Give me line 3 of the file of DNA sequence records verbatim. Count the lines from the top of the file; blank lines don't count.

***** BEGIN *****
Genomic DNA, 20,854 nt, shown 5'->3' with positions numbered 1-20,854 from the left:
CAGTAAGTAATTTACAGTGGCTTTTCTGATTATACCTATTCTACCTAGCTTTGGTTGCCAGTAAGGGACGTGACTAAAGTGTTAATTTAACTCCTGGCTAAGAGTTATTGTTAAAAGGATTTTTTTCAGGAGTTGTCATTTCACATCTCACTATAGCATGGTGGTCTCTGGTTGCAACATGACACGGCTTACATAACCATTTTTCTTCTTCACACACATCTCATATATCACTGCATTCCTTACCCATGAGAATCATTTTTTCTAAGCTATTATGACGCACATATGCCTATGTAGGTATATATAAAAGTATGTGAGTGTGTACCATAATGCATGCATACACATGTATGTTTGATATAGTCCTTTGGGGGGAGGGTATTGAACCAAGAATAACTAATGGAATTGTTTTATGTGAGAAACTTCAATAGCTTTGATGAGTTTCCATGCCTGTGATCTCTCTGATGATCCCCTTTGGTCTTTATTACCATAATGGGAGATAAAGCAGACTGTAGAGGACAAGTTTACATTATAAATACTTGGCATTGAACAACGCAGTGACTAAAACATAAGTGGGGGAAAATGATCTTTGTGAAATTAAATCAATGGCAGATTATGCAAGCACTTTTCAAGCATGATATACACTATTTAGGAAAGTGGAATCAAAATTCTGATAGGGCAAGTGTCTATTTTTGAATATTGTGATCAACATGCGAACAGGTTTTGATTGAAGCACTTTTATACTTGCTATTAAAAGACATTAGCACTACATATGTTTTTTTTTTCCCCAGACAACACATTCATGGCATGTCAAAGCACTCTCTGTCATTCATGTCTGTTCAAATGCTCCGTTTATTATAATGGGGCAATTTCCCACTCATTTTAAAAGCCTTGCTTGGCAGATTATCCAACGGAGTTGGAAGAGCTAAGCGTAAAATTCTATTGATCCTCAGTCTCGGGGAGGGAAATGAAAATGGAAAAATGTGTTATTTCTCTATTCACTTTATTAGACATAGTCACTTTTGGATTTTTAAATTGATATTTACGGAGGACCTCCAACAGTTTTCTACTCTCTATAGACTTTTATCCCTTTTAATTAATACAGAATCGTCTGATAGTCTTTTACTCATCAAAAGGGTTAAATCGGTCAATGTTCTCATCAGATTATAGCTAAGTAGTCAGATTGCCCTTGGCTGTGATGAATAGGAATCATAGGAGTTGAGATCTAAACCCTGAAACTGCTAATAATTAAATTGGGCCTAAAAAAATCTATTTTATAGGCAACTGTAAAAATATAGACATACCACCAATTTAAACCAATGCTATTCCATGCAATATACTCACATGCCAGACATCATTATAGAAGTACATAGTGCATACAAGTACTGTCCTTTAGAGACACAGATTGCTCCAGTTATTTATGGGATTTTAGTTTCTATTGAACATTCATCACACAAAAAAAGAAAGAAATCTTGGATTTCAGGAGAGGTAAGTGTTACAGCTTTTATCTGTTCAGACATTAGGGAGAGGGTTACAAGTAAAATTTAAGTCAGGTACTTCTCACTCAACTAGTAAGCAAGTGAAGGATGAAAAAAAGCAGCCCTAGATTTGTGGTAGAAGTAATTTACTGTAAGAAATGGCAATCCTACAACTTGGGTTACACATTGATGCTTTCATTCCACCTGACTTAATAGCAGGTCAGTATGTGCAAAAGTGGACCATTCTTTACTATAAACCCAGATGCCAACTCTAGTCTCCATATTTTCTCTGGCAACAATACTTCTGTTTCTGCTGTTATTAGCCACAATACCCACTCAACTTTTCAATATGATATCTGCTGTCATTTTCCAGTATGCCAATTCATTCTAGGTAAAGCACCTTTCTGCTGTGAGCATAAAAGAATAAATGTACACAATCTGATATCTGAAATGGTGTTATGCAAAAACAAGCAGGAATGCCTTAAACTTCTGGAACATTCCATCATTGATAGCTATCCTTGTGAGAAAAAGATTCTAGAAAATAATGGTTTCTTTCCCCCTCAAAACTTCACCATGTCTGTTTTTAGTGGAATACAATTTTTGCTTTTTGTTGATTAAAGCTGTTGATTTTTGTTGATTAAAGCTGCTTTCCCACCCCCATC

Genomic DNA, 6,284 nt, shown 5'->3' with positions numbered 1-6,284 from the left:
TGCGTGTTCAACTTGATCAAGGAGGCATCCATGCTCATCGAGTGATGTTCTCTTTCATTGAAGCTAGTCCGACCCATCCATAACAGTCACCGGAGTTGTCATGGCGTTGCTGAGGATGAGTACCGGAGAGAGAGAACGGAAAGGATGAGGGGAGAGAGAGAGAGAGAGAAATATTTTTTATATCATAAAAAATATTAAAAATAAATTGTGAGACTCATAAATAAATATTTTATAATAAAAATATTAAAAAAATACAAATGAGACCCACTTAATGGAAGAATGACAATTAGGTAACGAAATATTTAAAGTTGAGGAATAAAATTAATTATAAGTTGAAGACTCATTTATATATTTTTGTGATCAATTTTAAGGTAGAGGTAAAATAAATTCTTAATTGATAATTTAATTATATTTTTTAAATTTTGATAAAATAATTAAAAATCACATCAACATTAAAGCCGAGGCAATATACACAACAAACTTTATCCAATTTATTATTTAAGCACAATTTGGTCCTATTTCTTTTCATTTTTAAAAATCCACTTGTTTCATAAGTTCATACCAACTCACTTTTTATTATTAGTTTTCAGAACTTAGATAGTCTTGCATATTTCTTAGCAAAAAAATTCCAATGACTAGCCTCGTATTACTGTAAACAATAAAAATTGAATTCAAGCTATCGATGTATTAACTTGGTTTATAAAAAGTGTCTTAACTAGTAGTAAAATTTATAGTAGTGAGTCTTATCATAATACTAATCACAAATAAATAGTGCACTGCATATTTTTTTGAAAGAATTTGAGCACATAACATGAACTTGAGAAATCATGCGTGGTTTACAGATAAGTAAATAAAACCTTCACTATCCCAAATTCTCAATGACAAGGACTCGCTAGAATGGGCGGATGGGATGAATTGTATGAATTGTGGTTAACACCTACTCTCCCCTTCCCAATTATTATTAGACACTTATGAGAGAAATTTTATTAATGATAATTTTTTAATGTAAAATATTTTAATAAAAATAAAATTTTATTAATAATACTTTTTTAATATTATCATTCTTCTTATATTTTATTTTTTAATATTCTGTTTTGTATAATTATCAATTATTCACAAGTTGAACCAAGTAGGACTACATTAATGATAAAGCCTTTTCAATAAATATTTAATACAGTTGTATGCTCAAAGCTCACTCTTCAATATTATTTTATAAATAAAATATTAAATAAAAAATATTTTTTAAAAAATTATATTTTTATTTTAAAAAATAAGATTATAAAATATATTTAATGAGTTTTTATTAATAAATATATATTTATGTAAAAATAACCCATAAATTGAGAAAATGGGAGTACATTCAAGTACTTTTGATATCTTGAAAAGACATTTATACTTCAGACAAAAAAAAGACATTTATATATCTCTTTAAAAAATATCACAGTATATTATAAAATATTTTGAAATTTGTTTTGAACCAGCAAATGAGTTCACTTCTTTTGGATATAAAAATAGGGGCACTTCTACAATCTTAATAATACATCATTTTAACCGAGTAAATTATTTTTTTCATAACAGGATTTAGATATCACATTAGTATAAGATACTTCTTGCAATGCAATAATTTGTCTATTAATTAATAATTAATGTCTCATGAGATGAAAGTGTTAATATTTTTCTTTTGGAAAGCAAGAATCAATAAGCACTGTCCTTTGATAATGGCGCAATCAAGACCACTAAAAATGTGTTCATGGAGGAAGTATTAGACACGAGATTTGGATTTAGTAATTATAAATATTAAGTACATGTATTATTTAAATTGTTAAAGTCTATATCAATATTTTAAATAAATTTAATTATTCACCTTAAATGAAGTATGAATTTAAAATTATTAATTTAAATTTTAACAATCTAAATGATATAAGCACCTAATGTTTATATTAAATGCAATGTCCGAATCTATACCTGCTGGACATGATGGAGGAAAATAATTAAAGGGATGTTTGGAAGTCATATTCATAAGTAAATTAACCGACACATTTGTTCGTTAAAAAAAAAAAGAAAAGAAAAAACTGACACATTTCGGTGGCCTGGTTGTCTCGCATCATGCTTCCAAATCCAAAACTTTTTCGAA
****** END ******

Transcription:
Genomic DNA, 6,284 nt, shown 5'->3' with positions numbered 1-6,284 from the left: